California Standards for the Teaching Profession: Standard Four
4.1 Drawing on and valuing students’ backgrounds, interests, and developmental needs
4.2 Establishing and articulating goals for student learning
4.3 Developing and sequencing instructional activities and materials for student learning
4.4 Designing short-term and long-term plans to foster student learning
4.5 Modifying instructional plans to adjust for student needs

(Should You Choose to Accept It)
 So, how does one create a situation in which children learn the meaning and learning of math? Even more important, how does one make it interesting and engaging to children? In “Teaching for Understanding: Guiding Principles,” I pick up three principles that I see as especially important in reaching these goals. First, not all students will get the same thing out of the same experience. Second, ideas are grasped partially at first, and a period of confusion in a natural part of the process. Third, students need to learn persistence in solving problems. 

 These ideas create the main frustration I have with teaching: assessment. How can I fairly test the entire class while knowing that not everyone will have picked up the ideas yet, and knowing that being chastised in the form of grades can eventually deter kids from pursuing understanding? How can I create a feeling of success for the kids while still honestly rating their progress compared to their class and their grade level? 

(Of Models and Manipulatives)

 So far, in my initial student teaching, I have seen how much the kids love to do anything that is hands-on, especially math and science. I have seen how the concepts stick in their minds if they have some kind of a model on which to hang the ideas. I do not see how I could avoid using anything that solicits an excited response from a child regarding math. This is where I see that models are effective. One thing that I do find ironic is that the children sometimes catch on more quickly than I do when presented with a model. Perhaps this generation of kids is even more attuned to this that I was. 

 One way that I use models with kids is with proving answers. I think my fifth graders are sick of me saying, “Prove it!” to them, but they are learning how to create proof of what they feel is the correct answer. I think this is extremely important, for many reasons. They learn to rely on themselves and trust their answers. Also, they often discover that their original prediction of how the problem would work out is wrong, but in attempting to prove it, they found the path to the right answer. It is also an important life skill to know how to improvise in many situations, and models are more flexible to situations than rote questions and answers are.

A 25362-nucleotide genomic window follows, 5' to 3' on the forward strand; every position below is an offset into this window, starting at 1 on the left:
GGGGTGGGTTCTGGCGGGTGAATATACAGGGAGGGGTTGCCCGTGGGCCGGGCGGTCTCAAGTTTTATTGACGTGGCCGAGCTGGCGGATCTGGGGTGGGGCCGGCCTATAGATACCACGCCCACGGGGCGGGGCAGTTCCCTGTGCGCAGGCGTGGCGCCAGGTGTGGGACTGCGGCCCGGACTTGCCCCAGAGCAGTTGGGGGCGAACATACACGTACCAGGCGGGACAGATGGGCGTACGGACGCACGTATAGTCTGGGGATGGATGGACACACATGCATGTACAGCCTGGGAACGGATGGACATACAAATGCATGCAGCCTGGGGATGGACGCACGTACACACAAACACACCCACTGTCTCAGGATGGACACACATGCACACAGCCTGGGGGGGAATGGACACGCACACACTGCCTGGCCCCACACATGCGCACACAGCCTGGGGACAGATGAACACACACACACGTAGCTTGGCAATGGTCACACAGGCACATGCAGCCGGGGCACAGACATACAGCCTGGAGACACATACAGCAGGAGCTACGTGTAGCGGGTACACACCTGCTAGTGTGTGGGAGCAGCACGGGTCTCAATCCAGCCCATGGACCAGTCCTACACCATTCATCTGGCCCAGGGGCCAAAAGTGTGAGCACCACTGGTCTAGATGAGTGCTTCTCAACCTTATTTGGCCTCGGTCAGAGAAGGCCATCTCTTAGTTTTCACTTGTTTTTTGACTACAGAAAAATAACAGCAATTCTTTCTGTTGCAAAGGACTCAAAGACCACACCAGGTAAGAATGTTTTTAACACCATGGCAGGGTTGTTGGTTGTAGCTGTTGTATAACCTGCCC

(Of Five-Star Lessons)

 The reason that the five-point lesson plan is importance is right in its title. Virtually any lesson created that follows this plan will be of good quality. Even if it is not the best, at least the children have had a chance to venture through the process. 
 A group of my fifth-grade students approached me the other day to ask if I like science as much as they think I do. I said yes, but then asked them why they thought to ask the question. “Because,” one said, “no matter what you’re teaching, you ask us to predict, and that’s a science word.” The first step of the five-star model finds out what the students know, and gets them interested in what will happen next. It works especially well with science and math, but with other subjects as well. 

 Next, the students move through the processes by considering the real world (“What do I see in front of me?”), to representation (“How can I model this on paper?”), to abstract reasoning (“How can I say this in words?”), and then back to making formulas. One experience I had with this was a one-on-one with a student that had fallen behind. The class had been using definitions they wrote in their math journals for the last few weeks to solve problems dealing with range, mode, mean, and median. This boy had gotten bored during the first introduction (which was the teacher reading each definition and rather quickly explaining them with no demonstration) and not written all of the definitions, and there fore missed every five-a-day question on the topic. I finally sat down with him and, by going through each of the five steps, retaught the lesson. We drew models, talked about things we had seen that were similar, wrote new definitions for each word, and practiced with a set of numbers. At the end, he said, “That’s all I was supposed to be doing? This is easy.” By taking the time to go through each step of the process, a lasting impression of the concepts is created. This is, after all, the reason for teaching, right? I plan to introduce ideas in the way that I worked with the student, hopefully to create more understanding immediately, and less misunderstanding later.

Back to Standard Four
 On to Standard Five